“If they [‘moderate’ opposition] distance themselves, then we will offer Jabhat Al-Nusra two options to choose from: either they leave the city, and Steffan de Mistura, [UN special envoy for Syria], as you know, came out with a proposal regarding this some time ago, which has not been accepted by Jabhat Al-Nusra yet, or we will have to defeat them,”Churkin said, as cited by TASS.
The diplomat was referring to de Mistura’s earlier proposal to personally accompany some 900 Al-Nusra fighters that are estimated to still retain positions in the rebel-held eastern Aleppo, on their way out from the city to other parts of Syria.
If that scenario is implemented, it will mean the end of bloodshed in Aleppo on condition that all other armed groups representing “moderate” opposition enter into ceasefire agreements with the Syrian government following Al-Nusra’s exit, Churkin said.
Meanwhile, New Zealand submitted its draft resolution on Aleppo to the UN Security Council on Monday. The document calls for the immediate and complete end of attacks that can affect civilian infrastructure or result in civilian casualties. It also stipulates 48-hour pauses in fighting to enable humanitarian aid deliveries and underscores the need to separate the opposition from UN-recognized terror groups in Aleppo.
“It’s an interesting effort, we will definitely look into it,” Churkin said.
The chances of this plan succeeding are quite reasonable if the so-called “moderates” greatly outnumber Al-Nusra fighters, Churkin said. The ratio can be as high as 10 to 1 or even 12 to 1, if estimates of somewhere between 10,000 and 12,000 moderate rebels in Aleppo provided by the UK’s Foreign Office are accurate, the diplomat added.
The meeting, at which the member states’ representatives discussed the outcomes of Saturday’s talks between Russian Foreign Minister Sergey Lavrov, US Secretary of State John Kerry and seven Arab nations in Lausanne, was in general “much more pragmatic” than in the past few weeks, Churkin said.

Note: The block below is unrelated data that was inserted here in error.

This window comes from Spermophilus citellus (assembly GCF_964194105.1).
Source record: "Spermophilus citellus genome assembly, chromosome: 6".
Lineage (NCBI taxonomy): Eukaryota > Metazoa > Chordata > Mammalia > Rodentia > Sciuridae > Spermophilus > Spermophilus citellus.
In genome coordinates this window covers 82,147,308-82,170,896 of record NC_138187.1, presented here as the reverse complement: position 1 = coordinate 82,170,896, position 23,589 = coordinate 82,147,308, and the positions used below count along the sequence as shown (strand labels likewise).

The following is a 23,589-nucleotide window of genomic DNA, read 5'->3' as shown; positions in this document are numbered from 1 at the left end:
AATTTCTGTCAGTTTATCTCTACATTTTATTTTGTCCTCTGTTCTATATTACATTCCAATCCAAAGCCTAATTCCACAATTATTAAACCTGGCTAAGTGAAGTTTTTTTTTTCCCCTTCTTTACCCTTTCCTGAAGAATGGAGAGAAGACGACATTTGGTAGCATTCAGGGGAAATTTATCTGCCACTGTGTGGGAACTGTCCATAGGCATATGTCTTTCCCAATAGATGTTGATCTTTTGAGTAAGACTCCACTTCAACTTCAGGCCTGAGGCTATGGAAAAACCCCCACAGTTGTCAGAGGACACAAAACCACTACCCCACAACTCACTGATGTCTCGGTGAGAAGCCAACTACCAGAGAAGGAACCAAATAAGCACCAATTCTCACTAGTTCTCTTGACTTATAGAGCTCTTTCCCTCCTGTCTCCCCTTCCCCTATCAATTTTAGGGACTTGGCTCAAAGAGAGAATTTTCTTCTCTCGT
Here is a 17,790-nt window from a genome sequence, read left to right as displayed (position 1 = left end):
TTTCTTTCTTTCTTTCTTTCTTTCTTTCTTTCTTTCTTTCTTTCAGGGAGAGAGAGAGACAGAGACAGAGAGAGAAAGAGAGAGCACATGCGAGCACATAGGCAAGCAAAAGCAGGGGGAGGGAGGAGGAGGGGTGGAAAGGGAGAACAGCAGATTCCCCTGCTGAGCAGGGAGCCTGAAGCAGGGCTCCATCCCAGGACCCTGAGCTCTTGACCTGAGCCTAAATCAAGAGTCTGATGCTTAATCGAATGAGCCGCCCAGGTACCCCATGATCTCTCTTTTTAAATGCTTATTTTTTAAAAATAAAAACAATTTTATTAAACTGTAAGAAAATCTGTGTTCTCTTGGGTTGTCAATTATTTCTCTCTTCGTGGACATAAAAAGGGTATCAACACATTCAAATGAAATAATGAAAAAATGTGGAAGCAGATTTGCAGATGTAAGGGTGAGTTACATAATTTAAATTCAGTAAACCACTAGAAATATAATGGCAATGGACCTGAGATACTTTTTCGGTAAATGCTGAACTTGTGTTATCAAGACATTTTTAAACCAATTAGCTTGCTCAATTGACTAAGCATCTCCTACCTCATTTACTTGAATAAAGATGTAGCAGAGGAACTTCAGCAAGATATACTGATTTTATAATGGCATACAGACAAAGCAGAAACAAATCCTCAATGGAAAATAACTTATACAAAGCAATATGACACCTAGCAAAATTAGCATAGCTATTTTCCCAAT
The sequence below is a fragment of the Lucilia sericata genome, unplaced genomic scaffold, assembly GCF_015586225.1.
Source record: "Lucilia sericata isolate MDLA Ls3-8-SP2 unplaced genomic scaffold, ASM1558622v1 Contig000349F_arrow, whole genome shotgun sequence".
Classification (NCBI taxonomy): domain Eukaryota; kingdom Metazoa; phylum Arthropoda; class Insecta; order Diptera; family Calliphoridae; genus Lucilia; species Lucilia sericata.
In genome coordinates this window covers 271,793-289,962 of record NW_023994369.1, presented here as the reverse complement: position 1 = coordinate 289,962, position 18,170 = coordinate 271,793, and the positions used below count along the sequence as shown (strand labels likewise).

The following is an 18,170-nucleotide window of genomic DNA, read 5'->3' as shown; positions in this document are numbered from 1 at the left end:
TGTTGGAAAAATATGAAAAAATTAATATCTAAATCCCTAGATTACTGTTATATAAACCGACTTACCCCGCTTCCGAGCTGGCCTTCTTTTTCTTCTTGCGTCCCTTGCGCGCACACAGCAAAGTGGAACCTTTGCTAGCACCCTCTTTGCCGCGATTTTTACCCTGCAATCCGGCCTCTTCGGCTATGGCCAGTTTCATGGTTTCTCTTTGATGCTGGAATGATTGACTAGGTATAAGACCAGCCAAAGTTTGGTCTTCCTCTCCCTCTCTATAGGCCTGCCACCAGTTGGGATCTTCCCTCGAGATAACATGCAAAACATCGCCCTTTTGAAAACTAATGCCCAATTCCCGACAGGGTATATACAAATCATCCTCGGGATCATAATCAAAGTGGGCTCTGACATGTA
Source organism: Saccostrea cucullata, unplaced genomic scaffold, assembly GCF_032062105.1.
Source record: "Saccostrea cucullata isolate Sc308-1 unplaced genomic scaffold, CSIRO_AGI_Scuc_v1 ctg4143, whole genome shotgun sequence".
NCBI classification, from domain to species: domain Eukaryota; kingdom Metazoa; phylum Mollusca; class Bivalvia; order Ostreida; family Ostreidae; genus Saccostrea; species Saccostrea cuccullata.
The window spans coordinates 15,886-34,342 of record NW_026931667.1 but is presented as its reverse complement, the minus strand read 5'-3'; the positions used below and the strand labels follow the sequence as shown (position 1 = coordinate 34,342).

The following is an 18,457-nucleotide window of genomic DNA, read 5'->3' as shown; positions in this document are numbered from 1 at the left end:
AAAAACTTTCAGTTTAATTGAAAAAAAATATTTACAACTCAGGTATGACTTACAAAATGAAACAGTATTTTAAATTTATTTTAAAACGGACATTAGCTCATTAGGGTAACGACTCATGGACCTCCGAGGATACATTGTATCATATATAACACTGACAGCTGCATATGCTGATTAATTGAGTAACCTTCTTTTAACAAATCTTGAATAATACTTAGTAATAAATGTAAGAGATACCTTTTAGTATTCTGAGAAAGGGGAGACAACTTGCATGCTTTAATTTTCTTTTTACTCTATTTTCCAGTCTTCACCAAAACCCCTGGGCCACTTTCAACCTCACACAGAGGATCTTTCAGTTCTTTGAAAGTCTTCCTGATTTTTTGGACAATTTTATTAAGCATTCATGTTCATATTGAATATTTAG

Although no major breakthrough was achieved in Lausanne, it gave a much-needed impulse to advance the stalled Syrian peace process.
“The discussion was focused on [using] the momentum of Lausanne and moving forward, both in terms of trying to renew the ceasefire regime, increase humanitarian aid to Syria, in particular, around Aleppo, and attempting to advance the political process,” he said, as cited by RIA Novosti.
While top Russian and American diplomats failed to put Syria’s peace process back on track, Russian and Syrian armed forces on Monday announced they would unilaterally halt all military operations on Thursday, October 20, to enable evacuation of the injured as well as the unhampered withdrawal of civilians and militants from the city.
For this “humanitarian pause” to be extended further, however, Russia will seek reciprocal action in form of some “mutual agreements,” Churkin said.
“We announced the 8-hour [ceasefire] unilaterally. I think that a longer pause, for instance a 48-hour or 72-hour [truce], will require some mutual agreements,” he said.